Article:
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Transferring state in an Ansible Workflow

Transferring state in an Ansible Workflow

Ansible is mostly a stateless system in comparison to tools like Terraform.
Fact caching alleviates only some of this. The problem with any
caching system is that the cached data may be stale. The Ansible modules
determine the current state and transform it to the desired state,
if applicable; however, the end state is not saved for a subsequent
playbook or job template to reference.

So what options are available to transfer state between
two otherwise independent playbooks / job templates?

Heavy-handed options

One option is to write variables to a file on the Ansible controller.
Keep in mind that there are extra security measures in place on
AWX/Tower — for example, blocking become on the cluster nodes.
Subsequent playbooks or job templates can read the file containing the
variables and execute roles and tasks accordingly on the variable values.

Another option or a slight variation of the above is to persist the file
to a network share. Of course, this adds another dependency on the
availability of that network share.

{% include image name=”Simple_WF_file.png” position=”center” size=”XXL” alt=”file” %}
Simple Workflow writing state to a file

At this point, if your needs tend towards stateful tooling, Ansible is probably
not the right tool for the job as it is mostly stateless.

Let’s look at a lightweight option next, which is suitable for specific use cases.

Using the set_stats module in a Workflow

This section will explore a use case where a maintenance window in your
monitoring solution needs to be created before some Ansible activity.
If the activity was successful, then the downtime will be deleted at the end.
Any monitoring solution will set a unique identifier for each downtime, here downtime_id.

Remember, while Ansible can gather facts at the start of a play with gather_facts: True,
which is the default, or utilizing a setup: task, it does not save the
(previous) state after any playbook or job template execution.
The same is true for a Workflow in AWX and Ansible Tower, which are the web
interface versions of Ansible.

Below is an example of a simple linear Workflow. It sets a downtime in the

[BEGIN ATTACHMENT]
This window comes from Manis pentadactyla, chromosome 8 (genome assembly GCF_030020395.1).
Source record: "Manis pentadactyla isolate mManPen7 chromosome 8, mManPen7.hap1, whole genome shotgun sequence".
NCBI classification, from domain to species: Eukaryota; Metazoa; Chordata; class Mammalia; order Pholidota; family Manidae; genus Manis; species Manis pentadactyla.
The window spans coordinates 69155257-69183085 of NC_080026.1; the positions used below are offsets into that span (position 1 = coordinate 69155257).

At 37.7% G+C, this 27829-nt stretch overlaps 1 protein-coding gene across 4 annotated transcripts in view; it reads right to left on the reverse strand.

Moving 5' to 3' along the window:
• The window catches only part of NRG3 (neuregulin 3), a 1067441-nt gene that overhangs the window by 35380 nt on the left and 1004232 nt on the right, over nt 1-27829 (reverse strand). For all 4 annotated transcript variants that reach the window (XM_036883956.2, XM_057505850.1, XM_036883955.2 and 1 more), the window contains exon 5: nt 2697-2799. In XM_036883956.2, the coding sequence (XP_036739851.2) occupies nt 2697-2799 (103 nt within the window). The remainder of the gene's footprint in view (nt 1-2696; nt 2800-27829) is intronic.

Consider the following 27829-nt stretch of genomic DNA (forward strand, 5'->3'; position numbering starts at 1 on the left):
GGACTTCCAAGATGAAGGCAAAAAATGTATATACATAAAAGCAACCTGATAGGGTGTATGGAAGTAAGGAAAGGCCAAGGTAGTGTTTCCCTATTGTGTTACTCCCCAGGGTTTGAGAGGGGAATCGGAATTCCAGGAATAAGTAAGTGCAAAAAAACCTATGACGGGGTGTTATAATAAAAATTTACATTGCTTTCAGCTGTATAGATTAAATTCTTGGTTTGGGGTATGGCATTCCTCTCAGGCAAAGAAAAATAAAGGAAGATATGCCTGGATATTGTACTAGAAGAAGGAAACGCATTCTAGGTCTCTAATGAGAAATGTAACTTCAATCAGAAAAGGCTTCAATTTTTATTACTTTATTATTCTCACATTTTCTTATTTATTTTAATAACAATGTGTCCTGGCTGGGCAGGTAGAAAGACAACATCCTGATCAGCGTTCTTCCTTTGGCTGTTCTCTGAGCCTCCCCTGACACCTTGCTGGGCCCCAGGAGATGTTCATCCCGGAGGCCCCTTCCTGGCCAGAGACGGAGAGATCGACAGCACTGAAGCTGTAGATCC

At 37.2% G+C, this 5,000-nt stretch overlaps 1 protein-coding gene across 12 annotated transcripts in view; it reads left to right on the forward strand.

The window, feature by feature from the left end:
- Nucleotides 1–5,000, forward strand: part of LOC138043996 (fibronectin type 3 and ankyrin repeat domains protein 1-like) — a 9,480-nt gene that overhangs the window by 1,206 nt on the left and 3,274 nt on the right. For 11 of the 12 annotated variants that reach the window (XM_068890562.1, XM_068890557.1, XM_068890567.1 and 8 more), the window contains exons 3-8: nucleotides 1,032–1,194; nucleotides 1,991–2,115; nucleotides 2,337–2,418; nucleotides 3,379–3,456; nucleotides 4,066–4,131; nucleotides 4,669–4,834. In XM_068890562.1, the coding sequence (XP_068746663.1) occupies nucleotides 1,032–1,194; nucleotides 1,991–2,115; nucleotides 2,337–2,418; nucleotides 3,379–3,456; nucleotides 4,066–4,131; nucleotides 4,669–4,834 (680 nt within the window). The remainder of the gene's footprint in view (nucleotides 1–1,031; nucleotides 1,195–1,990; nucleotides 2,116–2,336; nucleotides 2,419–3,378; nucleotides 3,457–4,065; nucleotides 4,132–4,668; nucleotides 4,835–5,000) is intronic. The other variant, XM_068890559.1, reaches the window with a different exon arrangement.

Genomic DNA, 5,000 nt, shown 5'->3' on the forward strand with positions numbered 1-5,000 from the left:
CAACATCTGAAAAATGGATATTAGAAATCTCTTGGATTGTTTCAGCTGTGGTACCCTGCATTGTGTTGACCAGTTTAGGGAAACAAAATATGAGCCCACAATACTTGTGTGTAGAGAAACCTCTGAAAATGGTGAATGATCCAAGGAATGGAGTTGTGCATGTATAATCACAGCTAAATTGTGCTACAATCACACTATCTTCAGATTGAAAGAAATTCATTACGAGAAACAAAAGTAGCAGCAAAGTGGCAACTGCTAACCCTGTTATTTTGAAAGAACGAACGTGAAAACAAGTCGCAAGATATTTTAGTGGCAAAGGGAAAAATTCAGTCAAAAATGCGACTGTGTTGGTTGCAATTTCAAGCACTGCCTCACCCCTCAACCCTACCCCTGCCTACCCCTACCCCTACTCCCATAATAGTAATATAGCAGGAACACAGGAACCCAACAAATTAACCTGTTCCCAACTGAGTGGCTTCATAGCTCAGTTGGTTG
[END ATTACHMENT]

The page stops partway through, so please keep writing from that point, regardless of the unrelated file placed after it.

SetsDowntime job template, moves on to the middle job template to do
some other tasks, and finally deletes the downtime in the DeletesDowntime
job template.

{% include image name=”Simple_WF.png” position=”center” size=”XXL” alt=”simple” %}
Simple Workflow

Once a playbook completes and the next playbook starts, Ansible is unaware of
anything that has happened in the previous playbook. What if, for example, at
the beginning of a Workflow, you set a downtime in your monitoring solution and
want to keep track of the downtime’s unique identifier, so that at the successful
completion of the Workflow Ansible can delete the downtime?

This is where the set_stats module comes in handy
(set_stats module).
The set_stats module allows setting a particular “fact” that gets gathered by Tower
via a callback plugin. Tower then stores it in its database and passes it to
subsequent job templates in the Workflow.
This way, it is possible to transfer some state or information between two
otherwise independent playbooks / job templates.

The following examples show how a playbook in a Workflow can use set_stats to transfer information to a playbook executed later in the Workflow.

This example playbook will be the first node in a Workflow:

# First playbook
- name: First playbook - Prep tasks and set a downtime in a monitoring solution
  hosts: all
  - name: Some prep tasks

  - name: Use an API call to set a downtime in a monitoring solution
      url: "https://<monitoring_FQDN>/api/downtimes/"
      method: POST
      return_content: True
    register: r_downtime

  - name: Set fact for subsequent job templates
        downtime_id: {% raw %}"{{ r_downtime.content.downtime_id }}"{% endraw %}

  - name: DEBUG - output downtime_id
      var: downtime_id # 61bff285-3390-4211-bf6f-0b684586e22a

When the Workflow has reached the final job template, that playbook can use the
above variable downtime_id, set by set_stats, to delete the monitoring
downtime for the targeted application stack. Below is an example of such a playbook.

# Last playbook
- name: Last playbook - Delete downtime that was set at the start of the Workflow
  hosts: all
  - name: DEBUG - output downtime_id
      var: downtime_id # 61bff285-3390-4211-bf6f-0b684586e22a

  - name: Delete downtime via monitoring solution API
      url: {% raw %}"https://<monitoring_FQDN>/api/downtimes/{{ downtime_id }}"{% endraw %}
      method: DELETE

The Workflow utilizing these playbooks / job templates could look like the following example.

{% include image name=”Simple_WF_set_stats.png” position=”center” size=”XXL” alt=”stats” %}
Simple Workflow with three job templates using set_stats

After execution of the SetsDowntime job template its job details outline
the artifacts that were set due to the set_stats module invocation.

{% include image name=”artifacts1.png” position=”center” size=”XXL” alt=”artifacts” %}
Artifacts from SetsDowntime job template

The middle and last job template in the Workflow receive the artifact
as an extra variable (see below).

{% include image name=”extravars.png” position=”center” size=”XXL” alt=”extravars” %}
Artifact as an extra variable on subsequent job templates

//Let’s get started

As you can see, for simple use cases, the set_stats module can be a
convenient vehicle to transfer data between multiple job templates, while
avoiding the introduction of file dependencies.

You are now ready to apply this technique in your new and existing Workflows.

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